Making Things Stick – What we Learned from the Election

How sticky is your communication?

Remember the game Chinese Whispers?  One person whispers a message to the next person, which is then passed on through a line of people, until the last person announces the message to the group.  Often the final message bears little resemblance to the initial message.  Cue much hilarity.

This outcome – the different message, not the hilarity – is often described as ‘cumulative error’.  Each retelling is slightly different. If you pass the message on once it doesn’t make that much difference.  If you pass it on 10 times it is completely different.  The original message doesn’t stick.

Why are we talking about this?  We think making things stick is incredibly important in our industry.  Most strategies and activities will require a game of Chinese Whispers, before they arrive at shelf or on the shop floor.

Take a new product launch.  NPD starts with Brand and R&D teams.  Then the category team gets involved.  Then the account teams are engaged.  Then a retailer is engaged.  It may get executed with the help of a field sales team.  The potential for cumulative error is great.   Each error could be the difference between success and failure.

So, how do you reduce the risk of this?  Well, we think there are 4 things that are key to making things stick – internally, externally and, ultimately, with shoppers at shelf.  Many of these played out in the Election last week.

  1. Simplicity. We are all bombarded with messages, whether that is in our inboxes or as shoppers walking around a store.  Given this, the simpler the message, the more chance it has of cutting through and being understood.  As we have said before, the human brain likes things to be easy.

Whether you agree with their politics or not, it is perhaps no surprise that the 2 parties that saw the biggest increase in their votes last week, were the ones with the simplest messages – UKIP and SNP.

Retailers and manufacturers are waking up to this.  As Dave Lewis said recently when asked about promotions, ‘the rule I would use is can you tell your mother very quickly, and would she understand it, and would you be proud of the offer you gave her?  If the answer is no, then we won’t do it’.  Not a bad rule of thumb.

  1. Specificity. Being specific is key to driving behaviour change. Anyone can say ‘I’m going to get fit’.  It is a lot harder to say ‘I’m going to do these 3 things to get fit’.  Just as it is easy to say ‘we will make the shopping process easier’ but a lot harder to say ‘this is exactly how we will make the shopping process easier’.  Specificity precedes action.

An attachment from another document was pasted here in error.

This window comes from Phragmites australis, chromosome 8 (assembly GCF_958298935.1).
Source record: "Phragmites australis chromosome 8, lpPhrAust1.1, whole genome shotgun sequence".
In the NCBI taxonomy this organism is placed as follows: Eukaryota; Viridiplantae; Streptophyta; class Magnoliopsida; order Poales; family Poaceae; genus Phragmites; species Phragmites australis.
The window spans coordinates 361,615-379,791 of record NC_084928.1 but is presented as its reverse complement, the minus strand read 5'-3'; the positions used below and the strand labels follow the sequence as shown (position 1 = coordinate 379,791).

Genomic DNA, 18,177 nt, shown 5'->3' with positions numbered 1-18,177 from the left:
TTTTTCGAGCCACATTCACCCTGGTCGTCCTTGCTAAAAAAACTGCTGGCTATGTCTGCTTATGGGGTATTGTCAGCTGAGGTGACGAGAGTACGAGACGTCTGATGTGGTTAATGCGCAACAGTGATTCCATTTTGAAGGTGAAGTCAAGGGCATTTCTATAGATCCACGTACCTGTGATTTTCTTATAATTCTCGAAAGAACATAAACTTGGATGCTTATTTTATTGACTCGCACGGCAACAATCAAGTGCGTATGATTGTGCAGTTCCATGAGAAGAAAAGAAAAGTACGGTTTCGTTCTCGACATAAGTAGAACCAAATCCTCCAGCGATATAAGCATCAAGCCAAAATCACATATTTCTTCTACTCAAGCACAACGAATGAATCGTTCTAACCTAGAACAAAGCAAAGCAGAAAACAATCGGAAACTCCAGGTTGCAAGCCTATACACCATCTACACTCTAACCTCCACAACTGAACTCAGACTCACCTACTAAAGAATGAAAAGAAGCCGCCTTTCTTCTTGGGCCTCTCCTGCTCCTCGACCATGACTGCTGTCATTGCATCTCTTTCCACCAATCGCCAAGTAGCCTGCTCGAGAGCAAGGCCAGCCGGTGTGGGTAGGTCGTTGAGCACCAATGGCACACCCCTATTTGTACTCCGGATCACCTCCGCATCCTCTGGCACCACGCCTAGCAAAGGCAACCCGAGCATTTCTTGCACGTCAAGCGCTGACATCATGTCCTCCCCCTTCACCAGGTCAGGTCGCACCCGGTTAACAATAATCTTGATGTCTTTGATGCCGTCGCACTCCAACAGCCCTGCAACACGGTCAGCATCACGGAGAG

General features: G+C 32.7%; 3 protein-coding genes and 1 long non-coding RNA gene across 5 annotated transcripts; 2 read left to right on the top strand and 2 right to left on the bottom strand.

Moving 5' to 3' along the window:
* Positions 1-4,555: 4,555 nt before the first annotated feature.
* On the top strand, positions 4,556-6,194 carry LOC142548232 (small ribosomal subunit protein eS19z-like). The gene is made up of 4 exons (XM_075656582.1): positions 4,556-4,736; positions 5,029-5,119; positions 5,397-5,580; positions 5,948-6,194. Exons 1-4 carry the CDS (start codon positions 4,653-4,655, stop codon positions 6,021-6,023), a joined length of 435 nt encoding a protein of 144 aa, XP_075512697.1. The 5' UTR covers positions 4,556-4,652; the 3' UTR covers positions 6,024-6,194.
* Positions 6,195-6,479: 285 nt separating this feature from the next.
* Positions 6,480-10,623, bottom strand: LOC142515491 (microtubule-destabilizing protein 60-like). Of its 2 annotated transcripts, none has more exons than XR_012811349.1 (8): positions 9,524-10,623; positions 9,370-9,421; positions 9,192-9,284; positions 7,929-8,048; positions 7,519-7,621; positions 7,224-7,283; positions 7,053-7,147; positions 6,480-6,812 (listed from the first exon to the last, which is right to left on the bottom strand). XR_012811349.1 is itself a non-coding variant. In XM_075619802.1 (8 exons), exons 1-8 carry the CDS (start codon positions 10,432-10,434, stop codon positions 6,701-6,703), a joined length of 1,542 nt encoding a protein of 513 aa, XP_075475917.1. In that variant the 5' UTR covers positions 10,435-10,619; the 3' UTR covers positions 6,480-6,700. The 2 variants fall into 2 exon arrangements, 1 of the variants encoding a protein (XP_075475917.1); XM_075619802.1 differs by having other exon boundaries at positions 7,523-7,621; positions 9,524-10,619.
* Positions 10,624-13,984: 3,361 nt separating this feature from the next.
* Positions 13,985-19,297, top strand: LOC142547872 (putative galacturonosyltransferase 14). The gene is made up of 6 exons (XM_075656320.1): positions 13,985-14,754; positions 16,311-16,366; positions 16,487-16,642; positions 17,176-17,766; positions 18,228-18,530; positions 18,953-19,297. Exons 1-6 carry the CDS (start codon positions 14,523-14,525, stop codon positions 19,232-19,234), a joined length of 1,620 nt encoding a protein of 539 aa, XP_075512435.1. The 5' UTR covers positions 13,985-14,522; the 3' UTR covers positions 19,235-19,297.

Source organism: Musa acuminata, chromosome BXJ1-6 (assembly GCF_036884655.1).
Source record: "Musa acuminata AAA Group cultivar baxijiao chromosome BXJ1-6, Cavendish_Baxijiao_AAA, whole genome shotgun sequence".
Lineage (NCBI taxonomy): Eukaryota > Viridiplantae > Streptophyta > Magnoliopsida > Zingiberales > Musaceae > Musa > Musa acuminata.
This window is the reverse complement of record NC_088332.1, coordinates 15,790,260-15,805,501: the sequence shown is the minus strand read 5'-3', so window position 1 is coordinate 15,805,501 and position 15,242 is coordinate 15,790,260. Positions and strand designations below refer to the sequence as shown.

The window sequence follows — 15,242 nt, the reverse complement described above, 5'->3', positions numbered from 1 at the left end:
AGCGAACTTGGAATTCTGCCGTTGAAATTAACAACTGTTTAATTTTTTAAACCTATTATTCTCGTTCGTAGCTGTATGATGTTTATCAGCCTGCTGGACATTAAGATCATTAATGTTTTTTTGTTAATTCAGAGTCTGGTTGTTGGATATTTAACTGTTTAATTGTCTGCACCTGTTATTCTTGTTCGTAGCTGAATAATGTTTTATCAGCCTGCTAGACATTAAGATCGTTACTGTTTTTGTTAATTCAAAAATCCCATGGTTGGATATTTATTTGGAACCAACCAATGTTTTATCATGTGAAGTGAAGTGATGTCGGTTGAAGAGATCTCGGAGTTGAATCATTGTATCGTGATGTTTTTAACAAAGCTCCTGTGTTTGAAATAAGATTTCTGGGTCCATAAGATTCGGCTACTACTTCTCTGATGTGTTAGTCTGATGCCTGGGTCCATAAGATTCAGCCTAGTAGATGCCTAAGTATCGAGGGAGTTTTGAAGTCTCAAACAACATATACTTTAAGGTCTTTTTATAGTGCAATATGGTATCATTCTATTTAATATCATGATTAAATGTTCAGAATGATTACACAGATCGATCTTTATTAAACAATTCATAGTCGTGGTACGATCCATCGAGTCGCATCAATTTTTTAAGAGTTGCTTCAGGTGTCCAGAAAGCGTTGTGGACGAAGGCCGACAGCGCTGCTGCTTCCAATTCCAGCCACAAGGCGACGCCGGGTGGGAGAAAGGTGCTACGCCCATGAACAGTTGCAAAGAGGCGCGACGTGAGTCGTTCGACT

To win the election, Labour had to drive behaviour change.  They needed a significant swing in votes.  However, without being specific enough about what they were really going to do, they left many voters to use a couple of simple rules of thumb to make a judgement.  Who do I trust on the economy?  Who do I think will make the best Prime Minister?  This played right into Conservative hands.

This is a lesson for any brand that is in a competitive battle, particularly challenger brands competing against brand leaders.  Be specific about why you are good or better.  If you aren’t, don’t expect to change shopper behaviour.

  1. Memorability. The Labour Party went into last week’s election with 6 key pledges, which ended up on the much maligned block of stone.  How many of you can remember any of the pledges?  Probably very few of you.  How many of you can remember Ed Miliband saying that the last Labour government didn’t overspend in the final leaders’ programme on TV?  Probably quite a lot of you.  The wrong thing(s) stuck for Labour.

Memorability is about having messages that resonate with people.  And that stick with them.  We often refer to this as ‘tabloiding’.  Show people 5 tabloid headlines and 5 broadsheet headlines and you can bet they will remember more of the tabloid ones.

  1. Consistency. There are a number of reasons why the Convervatives won a majority last week.  One was consistency of message.  There were 2 or 3 messages that they consistently repeated, no matter who was talking and where they were talking.  This is one of the reasons why the campaign was deemed to be boring by a lot of people.  In this case, boring was successful.

The temptation is always to move onto something new – to keep things fresh and interesting.  However, the quicker you do that, the quicker the message will be lost.  Consistency is key to making things stick.

Following these principles is actually quite risky.  The clearer you are, the more accountable you are.  You can see if something has been achieved or not.  But ambiguity is riskier.  If people don’t know what to do, or have different interpretations of what to do, the right things won’t get done.

So, how much time do you spend on really making things stick?  And are they sticking?

Feel free to forward.  Have a great weekend and speak to you next week.

© 2020 by Insight Traction